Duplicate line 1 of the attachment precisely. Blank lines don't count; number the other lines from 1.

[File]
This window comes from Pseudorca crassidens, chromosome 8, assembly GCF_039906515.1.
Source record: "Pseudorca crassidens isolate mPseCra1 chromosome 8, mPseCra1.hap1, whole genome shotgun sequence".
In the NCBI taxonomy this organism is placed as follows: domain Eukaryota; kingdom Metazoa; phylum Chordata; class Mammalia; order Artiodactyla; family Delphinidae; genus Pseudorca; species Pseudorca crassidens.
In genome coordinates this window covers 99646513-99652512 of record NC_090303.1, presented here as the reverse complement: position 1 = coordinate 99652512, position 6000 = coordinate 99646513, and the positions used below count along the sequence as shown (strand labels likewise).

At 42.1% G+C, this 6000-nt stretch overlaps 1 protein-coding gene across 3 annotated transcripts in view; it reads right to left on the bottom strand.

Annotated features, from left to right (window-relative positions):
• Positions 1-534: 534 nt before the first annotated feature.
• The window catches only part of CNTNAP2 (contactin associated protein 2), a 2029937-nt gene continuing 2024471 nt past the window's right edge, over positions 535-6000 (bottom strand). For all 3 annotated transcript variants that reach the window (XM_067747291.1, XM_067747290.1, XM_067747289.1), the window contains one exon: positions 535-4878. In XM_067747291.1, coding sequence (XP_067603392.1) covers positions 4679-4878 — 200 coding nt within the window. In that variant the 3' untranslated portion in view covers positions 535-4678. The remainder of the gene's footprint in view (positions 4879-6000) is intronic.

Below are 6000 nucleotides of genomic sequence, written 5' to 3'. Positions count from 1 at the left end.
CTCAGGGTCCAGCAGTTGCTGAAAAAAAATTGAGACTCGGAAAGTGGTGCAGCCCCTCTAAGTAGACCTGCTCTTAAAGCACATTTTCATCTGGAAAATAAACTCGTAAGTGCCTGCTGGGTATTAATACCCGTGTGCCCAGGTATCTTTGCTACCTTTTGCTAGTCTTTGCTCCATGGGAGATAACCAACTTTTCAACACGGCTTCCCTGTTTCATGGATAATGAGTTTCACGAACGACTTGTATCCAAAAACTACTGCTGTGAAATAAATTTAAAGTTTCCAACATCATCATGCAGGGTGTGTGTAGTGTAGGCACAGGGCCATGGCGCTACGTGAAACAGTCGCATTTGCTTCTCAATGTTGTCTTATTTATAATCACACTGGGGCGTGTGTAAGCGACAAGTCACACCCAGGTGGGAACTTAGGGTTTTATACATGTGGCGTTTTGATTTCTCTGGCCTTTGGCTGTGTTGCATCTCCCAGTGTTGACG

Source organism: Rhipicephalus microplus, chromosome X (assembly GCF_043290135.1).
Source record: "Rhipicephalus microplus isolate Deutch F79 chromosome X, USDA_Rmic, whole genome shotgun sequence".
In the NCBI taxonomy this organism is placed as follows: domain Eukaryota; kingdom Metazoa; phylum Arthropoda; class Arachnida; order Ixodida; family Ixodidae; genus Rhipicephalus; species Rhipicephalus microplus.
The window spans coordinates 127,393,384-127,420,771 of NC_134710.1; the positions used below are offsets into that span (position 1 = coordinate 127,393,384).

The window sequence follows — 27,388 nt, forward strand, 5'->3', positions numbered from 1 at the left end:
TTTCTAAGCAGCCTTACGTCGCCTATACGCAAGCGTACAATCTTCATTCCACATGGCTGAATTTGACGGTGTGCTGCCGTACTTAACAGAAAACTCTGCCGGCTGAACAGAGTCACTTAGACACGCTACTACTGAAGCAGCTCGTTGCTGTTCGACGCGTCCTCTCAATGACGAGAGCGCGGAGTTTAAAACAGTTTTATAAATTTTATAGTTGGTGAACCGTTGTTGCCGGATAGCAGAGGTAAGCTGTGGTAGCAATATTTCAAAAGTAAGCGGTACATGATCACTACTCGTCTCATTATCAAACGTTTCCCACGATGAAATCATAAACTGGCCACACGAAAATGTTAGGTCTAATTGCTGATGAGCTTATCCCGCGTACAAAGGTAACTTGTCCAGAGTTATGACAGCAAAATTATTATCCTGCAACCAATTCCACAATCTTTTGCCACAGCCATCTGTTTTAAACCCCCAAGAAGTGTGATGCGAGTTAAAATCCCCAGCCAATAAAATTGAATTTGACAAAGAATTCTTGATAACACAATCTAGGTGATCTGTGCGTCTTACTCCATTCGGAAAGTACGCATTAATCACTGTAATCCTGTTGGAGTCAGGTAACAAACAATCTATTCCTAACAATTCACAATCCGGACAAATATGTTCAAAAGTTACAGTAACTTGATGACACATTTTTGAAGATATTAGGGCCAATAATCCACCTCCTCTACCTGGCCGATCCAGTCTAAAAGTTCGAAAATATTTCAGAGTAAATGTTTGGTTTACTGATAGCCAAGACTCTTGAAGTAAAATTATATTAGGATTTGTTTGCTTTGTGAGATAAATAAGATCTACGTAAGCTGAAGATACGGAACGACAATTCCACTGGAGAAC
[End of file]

This window comes from Pseudorca crassidens, chromosome 8, assembly GCF_039906515.1.